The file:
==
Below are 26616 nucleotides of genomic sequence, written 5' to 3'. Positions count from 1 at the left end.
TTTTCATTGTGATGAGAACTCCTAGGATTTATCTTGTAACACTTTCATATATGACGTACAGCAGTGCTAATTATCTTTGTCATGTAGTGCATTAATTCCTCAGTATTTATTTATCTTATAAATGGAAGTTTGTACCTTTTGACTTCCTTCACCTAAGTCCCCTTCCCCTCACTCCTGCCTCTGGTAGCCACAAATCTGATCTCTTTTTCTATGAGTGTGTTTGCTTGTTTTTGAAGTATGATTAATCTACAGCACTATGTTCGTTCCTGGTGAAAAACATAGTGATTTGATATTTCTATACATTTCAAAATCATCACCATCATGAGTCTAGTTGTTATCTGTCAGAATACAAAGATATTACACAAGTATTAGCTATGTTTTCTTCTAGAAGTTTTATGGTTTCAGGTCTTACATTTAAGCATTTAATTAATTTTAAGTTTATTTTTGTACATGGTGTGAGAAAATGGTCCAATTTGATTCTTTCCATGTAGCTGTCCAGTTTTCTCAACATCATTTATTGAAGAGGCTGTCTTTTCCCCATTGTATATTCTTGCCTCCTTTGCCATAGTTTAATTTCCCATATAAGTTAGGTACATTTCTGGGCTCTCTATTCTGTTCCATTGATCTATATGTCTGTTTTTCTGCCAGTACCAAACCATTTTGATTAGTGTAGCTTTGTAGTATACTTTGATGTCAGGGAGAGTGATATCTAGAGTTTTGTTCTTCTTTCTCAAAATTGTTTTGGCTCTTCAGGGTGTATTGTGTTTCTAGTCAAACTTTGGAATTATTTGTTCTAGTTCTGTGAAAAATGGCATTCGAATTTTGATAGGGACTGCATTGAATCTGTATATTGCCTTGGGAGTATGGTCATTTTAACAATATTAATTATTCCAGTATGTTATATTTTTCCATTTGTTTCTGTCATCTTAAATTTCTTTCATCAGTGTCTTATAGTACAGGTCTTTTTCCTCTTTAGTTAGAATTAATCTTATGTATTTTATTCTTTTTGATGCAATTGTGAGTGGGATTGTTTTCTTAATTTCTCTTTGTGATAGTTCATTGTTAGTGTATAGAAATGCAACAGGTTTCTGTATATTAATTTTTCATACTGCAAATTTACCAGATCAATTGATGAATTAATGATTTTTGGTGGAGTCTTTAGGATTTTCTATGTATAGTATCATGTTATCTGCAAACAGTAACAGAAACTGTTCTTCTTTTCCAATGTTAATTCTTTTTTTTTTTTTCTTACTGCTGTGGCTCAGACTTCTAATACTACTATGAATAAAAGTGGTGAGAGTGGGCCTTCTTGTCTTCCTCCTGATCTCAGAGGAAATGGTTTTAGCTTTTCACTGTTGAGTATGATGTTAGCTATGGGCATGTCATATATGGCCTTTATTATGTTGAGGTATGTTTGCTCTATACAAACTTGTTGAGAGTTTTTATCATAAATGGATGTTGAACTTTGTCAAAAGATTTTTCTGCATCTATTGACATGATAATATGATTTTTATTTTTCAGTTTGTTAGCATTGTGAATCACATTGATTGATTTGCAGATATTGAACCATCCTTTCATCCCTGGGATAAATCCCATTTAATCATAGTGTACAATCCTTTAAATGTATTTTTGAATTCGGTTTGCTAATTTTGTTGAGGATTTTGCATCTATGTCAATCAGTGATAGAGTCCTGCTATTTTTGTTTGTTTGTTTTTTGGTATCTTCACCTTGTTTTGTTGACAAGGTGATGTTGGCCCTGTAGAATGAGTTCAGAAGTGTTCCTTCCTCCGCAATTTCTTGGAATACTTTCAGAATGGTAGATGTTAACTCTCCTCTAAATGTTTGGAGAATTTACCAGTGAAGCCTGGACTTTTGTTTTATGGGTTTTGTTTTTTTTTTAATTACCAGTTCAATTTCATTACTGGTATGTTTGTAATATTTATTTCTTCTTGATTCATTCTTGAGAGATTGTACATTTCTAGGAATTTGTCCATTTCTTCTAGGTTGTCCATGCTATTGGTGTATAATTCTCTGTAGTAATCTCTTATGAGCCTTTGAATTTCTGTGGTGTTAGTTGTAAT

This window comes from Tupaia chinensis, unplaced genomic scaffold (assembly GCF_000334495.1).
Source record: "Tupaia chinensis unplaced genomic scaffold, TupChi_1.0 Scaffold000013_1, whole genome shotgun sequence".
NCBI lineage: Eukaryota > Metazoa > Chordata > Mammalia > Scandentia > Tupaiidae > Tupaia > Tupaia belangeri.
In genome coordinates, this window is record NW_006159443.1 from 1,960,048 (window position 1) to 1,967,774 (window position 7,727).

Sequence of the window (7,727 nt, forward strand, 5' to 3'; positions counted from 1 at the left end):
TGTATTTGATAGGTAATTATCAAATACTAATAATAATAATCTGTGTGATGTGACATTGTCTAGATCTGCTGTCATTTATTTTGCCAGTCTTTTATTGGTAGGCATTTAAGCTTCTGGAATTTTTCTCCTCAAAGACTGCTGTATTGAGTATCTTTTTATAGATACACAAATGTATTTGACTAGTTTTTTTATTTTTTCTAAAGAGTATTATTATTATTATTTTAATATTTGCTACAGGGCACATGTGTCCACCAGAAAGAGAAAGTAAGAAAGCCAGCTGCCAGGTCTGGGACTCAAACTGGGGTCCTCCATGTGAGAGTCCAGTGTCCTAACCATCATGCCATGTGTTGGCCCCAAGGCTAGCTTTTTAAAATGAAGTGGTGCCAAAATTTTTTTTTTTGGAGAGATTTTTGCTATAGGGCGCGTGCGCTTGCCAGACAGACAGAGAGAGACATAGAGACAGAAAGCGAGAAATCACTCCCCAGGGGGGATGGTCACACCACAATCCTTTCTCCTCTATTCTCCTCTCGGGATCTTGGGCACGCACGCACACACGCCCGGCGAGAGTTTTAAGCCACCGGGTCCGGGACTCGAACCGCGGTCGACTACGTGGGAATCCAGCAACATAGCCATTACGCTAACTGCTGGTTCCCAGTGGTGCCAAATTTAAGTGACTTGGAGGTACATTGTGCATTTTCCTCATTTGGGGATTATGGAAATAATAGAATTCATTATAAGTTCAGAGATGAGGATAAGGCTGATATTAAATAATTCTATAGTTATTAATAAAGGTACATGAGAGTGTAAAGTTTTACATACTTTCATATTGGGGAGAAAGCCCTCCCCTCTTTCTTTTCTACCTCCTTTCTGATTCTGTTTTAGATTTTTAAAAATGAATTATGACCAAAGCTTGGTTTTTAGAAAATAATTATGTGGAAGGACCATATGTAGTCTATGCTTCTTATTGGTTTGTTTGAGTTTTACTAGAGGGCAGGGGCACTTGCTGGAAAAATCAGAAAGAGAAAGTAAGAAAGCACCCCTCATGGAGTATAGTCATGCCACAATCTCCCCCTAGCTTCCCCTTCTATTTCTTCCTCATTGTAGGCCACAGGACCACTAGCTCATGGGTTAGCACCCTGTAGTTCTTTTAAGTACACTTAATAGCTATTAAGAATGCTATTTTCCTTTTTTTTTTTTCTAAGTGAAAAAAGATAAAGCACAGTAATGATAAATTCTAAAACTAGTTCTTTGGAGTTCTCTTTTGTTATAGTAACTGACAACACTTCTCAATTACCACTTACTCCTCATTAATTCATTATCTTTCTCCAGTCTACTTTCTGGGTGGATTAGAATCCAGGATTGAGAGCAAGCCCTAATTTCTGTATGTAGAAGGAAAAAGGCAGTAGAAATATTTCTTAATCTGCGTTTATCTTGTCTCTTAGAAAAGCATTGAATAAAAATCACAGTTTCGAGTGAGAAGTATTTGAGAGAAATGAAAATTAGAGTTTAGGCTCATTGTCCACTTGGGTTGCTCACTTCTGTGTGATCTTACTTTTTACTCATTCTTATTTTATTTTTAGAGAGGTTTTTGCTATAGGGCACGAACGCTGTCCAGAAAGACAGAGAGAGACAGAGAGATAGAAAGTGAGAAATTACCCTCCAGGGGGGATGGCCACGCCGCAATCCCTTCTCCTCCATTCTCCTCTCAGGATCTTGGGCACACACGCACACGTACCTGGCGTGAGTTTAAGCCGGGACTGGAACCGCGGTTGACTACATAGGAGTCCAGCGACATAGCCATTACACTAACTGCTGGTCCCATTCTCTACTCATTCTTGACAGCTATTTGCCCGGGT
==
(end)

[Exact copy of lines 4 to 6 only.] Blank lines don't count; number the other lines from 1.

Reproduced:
Source record: "Tupaia chinensis unplaced genomic scaffold, TupChi_1.0 Scaffold000013_1, whole genome shotgun sequence".
NCBI lineage: Eukaryota > Metazoa > Chordata > Mammalia > Scandentia > Tupaiidae > Tupaia > Tupaia belangeri.
In genome coordinates, this window is record NW_006159443.1 from 1,960,048 (window position 1) to 1,967,774 (window position 7,727).